MARTIN: How significant is it that a senior Republican like McConnell has such a different view of the special counsel investigation than the president, than the president's close allies - like House Intelligence Chairman Devin Nunes - all people who continue to question the integrity of the investigation?
DAVIS: There is absolutely a split inside the Republican Party on this. And on one end, I think you have the McConnells and the Paul Ryans and committee chairmen and other senior Republicans who maybe don't like to talk about it as much publicly but do fundamentally support what Robert Mueller is doing. But yes, you do have this rhetorical echo chamber by other prominent Republicans like Devin Nunes - that you said.
And also, I would note, on the campaign trail - a lot of the Republicans who are running for office this year in the House and Senate and in these primaries are backing up the president and rhetorically saying they agree with him on things like the Mueller investigation being, in his words, a witch hunt and wanting to call for it to end soon. So how Republican leaders have been balancing this is something that we have been consistently watching and why we continue to ask them at every turn if they do continue to have confidence in the investigation.
MARTIN: We should back up for just a second and explain that the IG investigation - so there's the special counsel investigation. And then the inspector general investigation at the Justice Department is actually looking into the FBI's behavior and its handling of this particular informant.
DAVIS: And there is also the Senate Intelligence Committee, which is also looking into the allegations of collusion or election interference as well.
MARTIN: Right. So are the questions around the FBI's political motives settled business now?
DAVIS: (Laughter) I don't think that's possible because it is so clear that this is a priority for President Trump. The meetings that happened on Capitol Hill this week were driven by him. They were orchestrated by his White House chief of staff, John Kelly, who appeared at both meetings - briefings that happened yesterday that also included appearances at the top of the meetings by the president's personal attorney Emmet Flood, who was not expected to be there but did show up to deliver a message from the president that he would like to see as much openness in these investigations as possible.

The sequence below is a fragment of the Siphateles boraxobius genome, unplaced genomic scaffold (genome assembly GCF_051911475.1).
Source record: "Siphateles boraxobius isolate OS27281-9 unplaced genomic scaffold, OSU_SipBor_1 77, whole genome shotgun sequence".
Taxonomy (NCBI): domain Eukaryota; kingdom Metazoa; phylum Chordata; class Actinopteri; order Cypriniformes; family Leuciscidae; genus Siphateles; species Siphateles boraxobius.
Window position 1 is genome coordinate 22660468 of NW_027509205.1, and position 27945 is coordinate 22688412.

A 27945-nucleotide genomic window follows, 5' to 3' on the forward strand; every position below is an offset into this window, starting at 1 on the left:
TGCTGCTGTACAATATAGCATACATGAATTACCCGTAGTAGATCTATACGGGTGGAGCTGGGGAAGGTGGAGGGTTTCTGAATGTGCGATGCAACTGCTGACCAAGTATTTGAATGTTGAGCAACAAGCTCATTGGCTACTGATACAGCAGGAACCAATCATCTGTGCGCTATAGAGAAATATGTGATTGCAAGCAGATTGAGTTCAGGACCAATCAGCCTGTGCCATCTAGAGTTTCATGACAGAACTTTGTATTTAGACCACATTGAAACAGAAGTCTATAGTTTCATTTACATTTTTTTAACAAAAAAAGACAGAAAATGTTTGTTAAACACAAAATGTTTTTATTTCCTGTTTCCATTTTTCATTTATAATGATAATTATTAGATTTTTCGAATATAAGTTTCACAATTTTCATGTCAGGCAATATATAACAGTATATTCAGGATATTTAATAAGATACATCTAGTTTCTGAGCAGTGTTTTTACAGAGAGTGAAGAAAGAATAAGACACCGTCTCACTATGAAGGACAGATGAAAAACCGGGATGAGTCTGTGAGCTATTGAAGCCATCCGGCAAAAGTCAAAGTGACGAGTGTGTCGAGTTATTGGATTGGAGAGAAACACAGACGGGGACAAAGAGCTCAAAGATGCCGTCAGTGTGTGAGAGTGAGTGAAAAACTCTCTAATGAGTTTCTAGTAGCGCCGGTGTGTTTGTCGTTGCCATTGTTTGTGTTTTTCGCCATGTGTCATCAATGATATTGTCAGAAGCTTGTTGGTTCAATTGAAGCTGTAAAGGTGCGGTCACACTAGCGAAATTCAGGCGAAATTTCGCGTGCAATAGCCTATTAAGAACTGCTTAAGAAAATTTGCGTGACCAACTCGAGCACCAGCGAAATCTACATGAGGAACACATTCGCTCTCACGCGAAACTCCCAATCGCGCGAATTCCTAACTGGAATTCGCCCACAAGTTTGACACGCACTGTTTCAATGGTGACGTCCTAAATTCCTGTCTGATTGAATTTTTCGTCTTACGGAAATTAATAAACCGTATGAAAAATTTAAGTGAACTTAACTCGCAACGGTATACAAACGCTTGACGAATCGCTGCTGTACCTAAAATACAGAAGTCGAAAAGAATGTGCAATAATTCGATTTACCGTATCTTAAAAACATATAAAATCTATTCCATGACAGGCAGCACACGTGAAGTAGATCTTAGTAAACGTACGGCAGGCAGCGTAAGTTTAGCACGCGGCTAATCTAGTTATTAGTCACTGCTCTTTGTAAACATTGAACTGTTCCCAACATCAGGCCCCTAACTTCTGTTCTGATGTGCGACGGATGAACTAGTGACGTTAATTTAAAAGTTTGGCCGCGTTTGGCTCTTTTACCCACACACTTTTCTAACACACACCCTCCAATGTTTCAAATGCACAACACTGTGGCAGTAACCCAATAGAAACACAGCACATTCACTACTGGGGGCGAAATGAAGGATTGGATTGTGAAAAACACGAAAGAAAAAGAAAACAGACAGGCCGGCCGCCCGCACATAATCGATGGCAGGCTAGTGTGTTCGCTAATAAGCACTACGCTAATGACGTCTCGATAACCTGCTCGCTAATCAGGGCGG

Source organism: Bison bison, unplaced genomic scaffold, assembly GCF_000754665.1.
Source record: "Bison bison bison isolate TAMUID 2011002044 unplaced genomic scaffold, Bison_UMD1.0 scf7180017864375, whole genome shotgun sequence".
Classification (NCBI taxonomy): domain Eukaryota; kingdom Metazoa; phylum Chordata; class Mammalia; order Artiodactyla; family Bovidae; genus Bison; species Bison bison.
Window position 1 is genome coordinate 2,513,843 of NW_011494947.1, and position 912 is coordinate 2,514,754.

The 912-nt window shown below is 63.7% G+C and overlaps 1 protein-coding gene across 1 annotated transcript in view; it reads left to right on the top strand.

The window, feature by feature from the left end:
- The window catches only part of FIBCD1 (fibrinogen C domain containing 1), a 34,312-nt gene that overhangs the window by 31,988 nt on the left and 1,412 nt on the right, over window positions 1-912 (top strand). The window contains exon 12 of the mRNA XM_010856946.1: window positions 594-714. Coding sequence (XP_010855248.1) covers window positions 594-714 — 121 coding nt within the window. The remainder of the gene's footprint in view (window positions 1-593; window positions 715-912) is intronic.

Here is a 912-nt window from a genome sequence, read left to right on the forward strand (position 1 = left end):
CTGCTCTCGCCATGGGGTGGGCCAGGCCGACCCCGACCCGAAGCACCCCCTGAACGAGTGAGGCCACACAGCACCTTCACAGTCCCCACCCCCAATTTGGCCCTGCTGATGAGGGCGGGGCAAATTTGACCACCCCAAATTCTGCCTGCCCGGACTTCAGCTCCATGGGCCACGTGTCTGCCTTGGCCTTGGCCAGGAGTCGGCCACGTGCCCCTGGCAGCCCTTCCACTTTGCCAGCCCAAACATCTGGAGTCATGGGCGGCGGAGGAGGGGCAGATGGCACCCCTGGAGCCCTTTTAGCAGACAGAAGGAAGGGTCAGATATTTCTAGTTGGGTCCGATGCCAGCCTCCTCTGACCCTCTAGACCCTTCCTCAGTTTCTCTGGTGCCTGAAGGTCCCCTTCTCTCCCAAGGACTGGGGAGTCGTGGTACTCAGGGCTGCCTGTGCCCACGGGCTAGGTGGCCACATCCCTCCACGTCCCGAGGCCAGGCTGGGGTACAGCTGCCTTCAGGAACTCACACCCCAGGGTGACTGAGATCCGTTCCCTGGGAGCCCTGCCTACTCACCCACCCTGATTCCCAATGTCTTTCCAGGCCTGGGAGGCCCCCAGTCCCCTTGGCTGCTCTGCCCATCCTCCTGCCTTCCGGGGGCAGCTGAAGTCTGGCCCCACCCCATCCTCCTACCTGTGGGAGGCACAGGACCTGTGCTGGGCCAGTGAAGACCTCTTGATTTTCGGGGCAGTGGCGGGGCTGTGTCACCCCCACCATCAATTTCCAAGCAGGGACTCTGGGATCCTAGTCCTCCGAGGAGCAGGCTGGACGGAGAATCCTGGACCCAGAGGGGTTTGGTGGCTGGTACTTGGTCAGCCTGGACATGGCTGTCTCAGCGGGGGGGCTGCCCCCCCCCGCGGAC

MARTIN: But interesting that they showed their faces before those hearings began.
NPR congressional correspondent Susan Davis - thanks, Sue.
DAVIS: You're welcome.
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GREENE: All right, film producer Harvey Weinstein is set to turn himself in to police in Manhattan today.
MARTIN: Yeah, dozens of women have accused Weinstein of unwanted sexual advances and even rape. He is expected to be taken into custody today on rape and other charges brought by two of his victims. And we're joined now by NPR's Elizabeth Blair, who's been following this story.
ELIZABETH BLAIR, BYLINE: Hi, Rachel.
MARTIN: Who are these two accusers? And what are the charges?
BLAIR: The Manhattan DA is bringing charges on behalf of two women. And according to law enforcement sources quoted in The New York Times, one case carries charges of first-degree rape and third-degree rape. In that one, the alleged victim's name is being withheld. In the other, Weinstein is charged with a first-degree criminal sex act. The alleged victim in that case is Lucia Evans. Evans told The New Yorker magazine last fall that Weinstein forced her to perform oral sex on him in his Manhattan office, where he'd invited her on the pretext of talking career opportunities. At the time - this was 2004 - Evans was an aspiring actress still in college.
MARTIN: A scenario we've heard from other women.
But I mean, there have been so many allegations against Weinstein. Why has it taken so long to get to the point of criminal charges?
BLAIR: Well, according to The New Yorker's Ronan Farrow, the Manhattan DA took all this time because they wanted to secure the strongest case they could. Rape and sexual assault cases are notoriously hard to prove in court. There are often no direct witnesses or physical evidence, and that's especially the case if a victim doesn't seek help right away.
Also - and Farrow makes a point of this - it took this long because Evans had to take that pretty bold step of coming forward and pressing charges, knowing the toll these cases can take on a victim, especially when the case is surrounded by this level of publicity. Farrow quotes investigators saying they gave her the time to arrive at that place where she felt she could confront all that.
MARTIN: So what's likely to happen today exactly?
BLAIR: After his arrest, he'll be taken to a Manhattan criminal court to be arraigned on criminal charges. And to be clear, none of this comes as a surprise to Harvey Weinstein. You may recall that back in October when the first accusations came to light, he announced that he had hired a team of criminal defense attorneys. According to The New York Times, those attorneys have already worked out a bail package with the Manhattan DA, with Weinstein putting up $1 million cash and agreeing to wear a monitoring device. His travel is restricted, and he gives up his passport.
And, I should say, he has maintained that he's innocent, denying that any of the sex was nonconsensual. His lawyer Benjamin Brafman asserts that his client did not knowingly violate the law. He calls the allegations entirely without merit.
MARTIN: All right, NPR's Elizabeth Blair reporting on the fact that Harvey Weinstein will face criminal charges today in Manhattan.
Elizabeth, thanks so much for talking with us. We appreciate it.
BLAIR: All right. Thank you, Rachel.